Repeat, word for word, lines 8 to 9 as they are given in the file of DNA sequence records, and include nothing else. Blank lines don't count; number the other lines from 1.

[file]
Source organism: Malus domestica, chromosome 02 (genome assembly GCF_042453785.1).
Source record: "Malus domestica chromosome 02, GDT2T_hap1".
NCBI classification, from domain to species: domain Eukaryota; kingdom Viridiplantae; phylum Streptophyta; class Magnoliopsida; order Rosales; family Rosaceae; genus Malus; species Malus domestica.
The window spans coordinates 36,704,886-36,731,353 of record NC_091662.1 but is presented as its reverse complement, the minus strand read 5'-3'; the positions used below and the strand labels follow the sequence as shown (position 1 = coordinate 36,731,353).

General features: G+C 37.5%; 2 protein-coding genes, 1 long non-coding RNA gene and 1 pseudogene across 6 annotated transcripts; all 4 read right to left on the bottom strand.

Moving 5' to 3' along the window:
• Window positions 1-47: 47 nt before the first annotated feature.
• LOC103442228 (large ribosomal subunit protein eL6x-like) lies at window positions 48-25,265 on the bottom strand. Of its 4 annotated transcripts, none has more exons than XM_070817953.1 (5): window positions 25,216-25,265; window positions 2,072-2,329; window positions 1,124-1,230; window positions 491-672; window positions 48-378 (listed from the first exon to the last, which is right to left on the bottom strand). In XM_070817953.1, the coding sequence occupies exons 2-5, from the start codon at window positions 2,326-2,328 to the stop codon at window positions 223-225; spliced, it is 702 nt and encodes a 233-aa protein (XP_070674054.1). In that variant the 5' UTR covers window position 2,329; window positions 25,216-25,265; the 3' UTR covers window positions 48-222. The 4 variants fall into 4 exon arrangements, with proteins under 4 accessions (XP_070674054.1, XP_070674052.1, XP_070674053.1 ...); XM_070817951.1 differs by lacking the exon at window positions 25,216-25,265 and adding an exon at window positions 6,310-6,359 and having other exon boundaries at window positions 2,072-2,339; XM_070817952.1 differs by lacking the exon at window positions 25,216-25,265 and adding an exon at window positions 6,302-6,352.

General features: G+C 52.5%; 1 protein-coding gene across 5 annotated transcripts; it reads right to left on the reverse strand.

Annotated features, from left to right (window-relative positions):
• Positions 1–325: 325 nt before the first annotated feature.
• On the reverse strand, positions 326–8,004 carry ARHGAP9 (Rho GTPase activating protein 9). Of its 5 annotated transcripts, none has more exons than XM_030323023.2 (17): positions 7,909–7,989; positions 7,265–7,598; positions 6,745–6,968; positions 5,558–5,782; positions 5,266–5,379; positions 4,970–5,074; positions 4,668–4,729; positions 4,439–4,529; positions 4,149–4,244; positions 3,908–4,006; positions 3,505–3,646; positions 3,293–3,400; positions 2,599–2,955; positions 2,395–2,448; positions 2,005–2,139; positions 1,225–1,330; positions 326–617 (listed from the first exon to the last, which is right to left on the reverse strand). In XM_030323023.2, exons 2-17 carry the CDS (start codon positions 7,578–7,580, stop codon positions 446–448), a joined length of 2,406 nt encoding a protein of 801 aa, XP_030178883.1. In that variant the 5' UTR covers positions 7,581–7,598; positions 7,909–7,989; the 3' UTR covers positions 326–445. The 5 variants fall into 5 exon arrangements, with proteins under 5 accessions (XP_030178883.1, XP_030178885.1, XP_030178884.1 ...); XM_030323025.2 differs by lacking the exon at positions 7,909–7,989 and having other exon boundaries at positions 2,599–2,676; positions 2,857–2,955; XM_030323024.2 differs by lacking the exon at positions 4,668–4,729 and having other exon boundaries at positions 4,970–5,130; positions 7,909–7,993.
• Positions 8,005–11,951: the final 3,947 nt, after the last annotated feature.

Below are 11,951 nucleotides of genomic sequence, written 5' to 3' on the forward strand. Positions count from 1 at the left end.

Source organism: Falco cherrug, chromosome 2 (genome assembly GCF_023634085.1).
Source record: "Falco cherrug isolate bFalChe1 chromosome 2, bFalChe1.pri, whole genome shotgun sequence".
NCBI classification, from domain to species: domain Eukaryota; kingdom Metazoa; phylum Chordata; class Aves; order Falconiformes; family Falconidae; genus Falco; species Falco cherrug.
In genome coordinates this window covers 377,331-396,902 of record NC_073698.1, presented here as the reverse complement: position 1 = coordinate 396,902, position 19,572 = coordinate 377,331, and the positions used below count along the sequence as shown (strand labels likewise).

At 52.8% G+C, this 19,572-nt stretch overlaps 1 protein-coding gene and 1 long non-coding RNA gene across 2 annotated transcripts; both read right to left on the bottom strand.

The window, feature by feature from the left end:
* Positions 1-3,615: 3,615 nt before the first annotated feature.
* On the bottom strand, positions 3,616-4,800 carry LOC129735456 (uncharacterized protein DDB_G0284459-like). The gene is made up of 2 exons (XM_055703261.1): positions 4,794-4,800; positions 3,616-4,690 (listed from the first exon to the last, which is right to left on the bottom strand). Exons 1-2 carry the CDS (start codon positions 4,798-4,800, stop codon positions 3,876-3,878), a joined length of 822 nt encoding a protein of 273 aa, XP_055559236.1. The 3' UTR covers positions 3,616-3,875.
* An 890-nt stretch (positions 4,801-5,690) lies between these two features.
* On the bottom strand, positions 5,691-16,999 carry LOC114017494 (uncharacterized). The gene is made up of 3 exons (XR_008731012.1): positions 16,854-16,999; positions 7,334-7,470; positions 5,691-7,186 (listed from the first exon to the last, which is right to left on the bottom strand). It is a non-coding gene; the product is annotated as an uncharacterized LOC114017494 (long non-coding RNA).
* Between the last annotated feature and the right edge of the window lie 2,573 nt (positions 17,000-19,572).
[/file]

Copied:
• LOC103442228 (large ribosomal subunit protein eL6x-like) lies at window positions 48-25,265 on the bottom strand. Of its 4 annotated transcripts, none has more exons than XM_070817953.1 (5): window positions 25,216-25,265; window positions 2,072-2,329; window positions 1,124-1,230; window positions 491-672; window positions 48-378 (listed from the first exon to the last, which is right to left on the bottom strand). In XM_070817953.1, the coding sequence occupies exons 2-5, from the start codon at window positions 2,326-2,328 to the stop codon at window positions 223-225; spliced, it is 702 nt and encodes a 233-aa protein (XP_070674054.1). In that variant the 5' UTR covers window position 2,329; window positions 25,216-25,265; the 3' UTR covers window positions 48-222. The 4 variants fall into 4 exon arrangements, with proteins under 4 accessions (XP_070674054.1, XP_070674052.1, XP_070674053.1 ...); XM_070817951.1 differs by lacking the exon at window positions 25,216-25,265 and adding an exon at window positions 6,310-6,359 and having other exon boundaries at window positions 2,072-2,339; XM_070817952.1 differs by lacking the exon at window positions 25,216-25,265 and adding an exon at window positions 6,302-6,352.

General features: G+C 52.5%; 1 protein-coding gene across 5 annotated transcripts; it reads right to left on the reverse strand.